As Tyler walked down the rutted dirt lane, his excitement grew. He turned a corner and stopped. Someone was helping Mrs. Gregory sit on her porch swing, and she looked very sad. There were four other cars parked in front of the weathered two-story house and almost a dozen people mingling about. If it was a family reunion, it must be a sad one, he thought. “Maybe we had better come back tomorrow, Dark,” he said.
“Something’s wrong down at Mrs. Gregory’s place, Mom,” Tyler said when he got home. “There’s a bunch of people there, and—” His mother’s serious face made him pause.
“One of Mrs. Gregory’s sons died. They’re having a memorial service at her house, then they’re going to the cemetery.”
“I was going to sell Mrs. Gregory my blackberries today so I could buy those chaps. But …” His voice trailed off. Then an idea came to him. It was something his father had said about doing honorable acts of service for others. At first he tried to ignore the thought, because he so wanted to buy the leather cowboy chaps.
His mother eyed him. “A penny for your thoughts?” she said.
“I couldn’t charge you for that, Mom,” he said, “any more than I can charge Mrs. Gregory for the blackberries.” Tyler stepped to the window and gazed out. “Don’t people usually come back to the house to eat after a funeral?”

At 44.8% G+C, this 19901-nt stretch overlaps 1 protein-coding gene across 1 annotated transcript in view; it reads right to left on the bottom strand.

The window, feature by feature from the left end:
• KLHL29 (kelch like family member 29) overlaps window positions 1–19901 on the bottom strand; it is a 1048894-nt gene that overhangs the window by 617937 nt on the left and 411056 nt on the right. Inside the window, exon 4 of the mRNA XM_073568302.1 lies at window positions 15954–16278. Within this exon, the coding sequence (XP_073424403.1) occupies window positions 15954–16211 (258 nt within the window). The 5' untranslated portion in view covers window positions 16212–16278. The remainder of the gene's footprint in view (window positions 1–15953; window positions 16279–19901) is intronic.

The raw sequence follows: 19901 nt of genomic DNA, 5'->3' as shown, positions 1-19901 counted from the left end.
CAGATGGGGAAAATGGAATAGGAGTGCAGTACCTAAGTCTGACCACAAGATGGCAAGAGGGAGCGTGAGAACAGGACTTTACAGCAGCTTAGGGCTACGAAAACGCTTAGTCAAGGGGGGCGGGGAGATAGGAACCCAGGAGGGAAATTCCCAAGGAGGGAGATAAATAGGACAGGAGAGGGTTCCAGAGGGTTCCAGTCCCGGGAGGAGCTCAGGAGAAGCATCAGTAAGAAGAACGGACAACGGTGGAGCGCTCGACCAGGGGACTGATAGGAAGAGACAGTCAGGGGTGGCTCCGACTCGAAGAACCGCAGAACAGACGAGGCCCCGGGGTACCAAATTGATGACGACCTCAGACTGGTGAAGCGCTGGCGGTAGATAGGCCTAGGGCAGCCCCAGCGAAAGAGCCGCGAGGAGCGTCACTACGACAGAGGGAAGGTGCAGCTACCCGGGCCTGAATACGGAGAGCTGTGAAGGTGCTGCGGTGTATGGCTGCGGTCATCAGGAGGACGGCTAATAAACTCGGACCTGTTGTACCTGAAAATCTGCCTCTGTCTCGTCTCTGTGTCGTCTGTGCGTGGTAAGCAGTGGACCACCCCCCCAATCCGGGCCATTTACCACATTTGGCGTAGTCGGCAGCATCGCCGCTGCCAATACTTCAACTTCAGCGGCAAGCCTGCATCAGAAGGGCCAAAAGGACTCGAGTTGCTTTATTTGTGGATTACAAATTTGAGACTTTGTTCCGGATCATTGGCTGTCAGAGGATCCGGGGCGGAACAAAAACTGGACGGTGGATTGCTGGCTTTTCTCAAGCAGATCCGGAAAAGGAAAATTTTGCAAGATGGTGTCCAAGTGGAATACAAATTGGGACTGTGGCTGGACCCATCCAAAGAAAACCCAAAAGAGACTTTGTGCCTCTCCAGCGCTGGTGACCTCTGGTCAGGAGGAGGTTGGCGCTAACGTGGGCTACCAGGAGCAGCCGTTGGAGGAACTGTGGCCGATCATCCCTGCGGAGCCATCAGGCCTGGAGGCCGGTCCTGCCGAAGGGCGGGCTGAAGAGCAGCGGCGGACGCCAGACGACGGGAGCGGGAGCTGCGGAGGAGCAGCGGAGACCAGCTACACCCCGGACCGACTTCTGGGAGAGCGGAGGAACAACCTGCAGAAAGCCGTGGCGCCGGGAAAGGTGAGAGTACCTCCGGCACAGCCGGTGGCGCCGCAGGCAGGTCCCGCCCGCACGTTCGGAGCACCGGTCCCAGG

“Often that’s the case,” his mother answered. “Why?”
“Well,” Tyler said, “there were a lot of people at Mrs. Gregory’s place. I know she isn’t going to feel like fixing a bunch of food. She’ll probably have help, but I’d like to help her, too.” He turned and faced his mother. “Mrs. Gregory likes blackberries even more than I do. I want to make blackberry pies for her and all those people.”
His mother’s eyes welled up with tears. “I know how badly you want those cowboy chaps. You’re willing to sacrifice them?”
“I want to be like the heroes in the scriptures, Mom, and help somebody.”
Tyler’s mother hugged him.
“If I squeezed a blackberry as tight as you’re squeezing me, Mom,” Tyler grunted, “it would be squished to bits.”
Tyler’s mother laughed. “Would you like a little help making those pies?”
“I was hoping you’d ask,” Tyler said.
Three hours later, Tyler stood before Mrs. Gregory’s door.
“Hello, Tyler,” she greeted, her voice warm but weary.
Tyler pointed to three freshly-baked blackberry pies in the wooden box on the dog sled. “I picked some berries, and Mom and I made some pies.”
Tears gathered in the old woman’s eyes. “How kind of you, Tyler. Just a moment, let me get my purse.”
“Oh, no,” Tyler blurted quickly. “They’re free, Mrs. Gregory. I just want to help.”
Mrs. Gregory bent over and hugged Tyler. He could feel her tears on his cheek. She didn’t say anything, just patted him on the back.
As Tyler walked down the dirt lane from the little two-story house nestled in the big trees and the evening shadows, he felt a feeling he had never felt before. It was warm, different from the warmth of the summer night.
When he finally had saved enough money to buy the cowboy chaps, they were gone—but the good feeling from having done a kind deed stayed.
“If given in the right way and for the right reasons, … service will reward us beyond anything we have given.”
Elder Dallin H. Oaks of the Quorum of the Twelve Apostles, “The Gospel in Our Lives,” Ensign, May 2002, 33.